recruitment challenge us betting jobs salary survey

recruitment challenge us betting jobs salary survey

by 27.11.2018 0 comments

Betting Jobs Director Fiona Hickey said that effective recruitment has been one of the biggest challenges in the post-PASPA US market, where a lack of local talent combined with difficulties in obtaining work permits and visas for overseas candidates has caused headaches for gambling companies.

Hickey spoke to SBC News shortly after publishing the firm’s free-to-access Salary Survey, which found that salaries are on the rise in key gambling jurisdictions such as Malta, Gibraltar and the UK – despite a reduction in the number of new positions in Gibraltar, while compliance has become one of the industry’s most in-demand talents.

In total, the survey covered eight geographical regions: UK, Gibraltar, Malta, Eastern Europe, Western & Northern Europe, USA, Africa and Asia. It provided data across the following verticals for each of these regions: executive, technical, commercial, marketing, trading, finance, analytics, operations, product, legal, compliance and game studios.

SBC: What are the key takeaways from the survey?

FH: The Salary Survey has shown that the global online gambling industry is in rude health and that top talent continues to be attracted to the sector.

Malta, in particular, is enjoying significant growth with more start-ups basing themselves on the island and established operators relocating to the jurisdiction. This has seen competition for top talent rise, which in turn has driven salaries upwards.

Salaries are also on the rise in other key gambling jurisdictions such as Gibraltar and the UK. That said, the number of new positions has declined in Gibraltar.

The survey also shows the rapid progress that has been made in the USA since PASPA was repealed back in May, permitting states to offer legal sports betting for the first time.

That said, recruitment has been one of the biggest challenges; a lack of local talent combined with difficulties in obtaining work permits and visas for overseas candidates is causing headaches.

More broadly, the survey shows that compliance is now a key vertical in its own right, with most organisations staffing a dedicated compliance team. This has seen compliance become one of the most in-demand talents, and salaries have risen in line with this demand.

SBC: What does this say about the state of the global iGaming industry?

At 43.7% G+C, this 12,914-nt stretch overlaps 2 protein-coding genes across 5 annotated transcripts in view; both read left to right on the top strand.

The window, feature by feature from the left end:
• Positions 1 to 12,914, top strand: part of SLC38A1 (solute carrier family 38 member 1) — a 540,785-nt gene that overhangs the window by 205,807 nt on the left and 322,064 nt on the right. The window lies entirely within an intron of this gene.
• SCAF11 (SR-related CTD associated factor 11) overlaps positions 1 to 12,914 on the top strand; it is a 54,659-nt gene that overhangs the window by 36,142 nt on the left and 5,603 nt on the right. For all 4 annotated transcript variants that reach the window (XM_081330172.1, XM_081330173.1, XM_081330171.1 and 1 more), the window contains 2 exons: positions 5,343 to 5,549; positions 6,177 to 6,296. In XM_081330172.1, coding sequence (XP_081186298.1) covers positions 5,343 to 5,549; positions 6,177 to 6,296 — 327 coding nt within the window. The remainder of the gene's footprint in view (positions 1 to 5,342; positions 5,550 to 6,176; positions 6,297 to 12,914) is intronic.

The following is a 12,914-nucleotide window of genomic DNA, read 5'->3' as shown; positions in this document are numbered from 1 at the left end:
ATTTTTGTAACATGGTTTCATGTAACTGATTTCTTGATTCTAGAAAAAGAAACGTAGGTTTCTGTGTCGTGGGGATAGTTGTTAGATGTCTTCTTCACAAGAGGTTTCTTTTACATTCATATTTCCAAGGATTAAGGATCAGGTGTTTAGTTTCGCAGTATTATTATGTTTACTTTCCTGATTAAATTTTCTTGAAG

FH: The Salary Survey shows that the global iGaming industry is thriving and that there are tremendous opportunities on the table in markets all around the world.

These opportunities are attractive to candidates, particularly given the global nature of the sector and the chance to work in different countries around the world.

Salaries and pay packages are strong and reflect the wider success and buoyancy the industry continues to enjoy. Of course, benchmarking salaries in new markets is tough – this is partly why we have created the Salary Survey so that organisations have an accurate point of reference to work from.

SBC: What’s the sample size?

FH: The Salary Survey is the result of months spent collating, segmenting and analysing thousands of salaries from around the world. The data comes from the candidates that we have placed as well as those that we have spoken to, plus the organisations that rely on our recruitment services.

SBC: Do you think the averages are ‘true’ averages?

FH: When we refer to the average salary, we refer to the average for that position in that location – it is not the average of the highest and lowest salaries. Of course, there are always exceptions to this.

Take start-ups, for example. They tend to offer a lower base salary but will incentivise the candidate in other ways – bonuses, stocks and shares etc. This is why we also offer a Bespoke Salary Survey service; this can be tailored to an organisation’s individual requirements and deliver more accurate and relevant data and insight.

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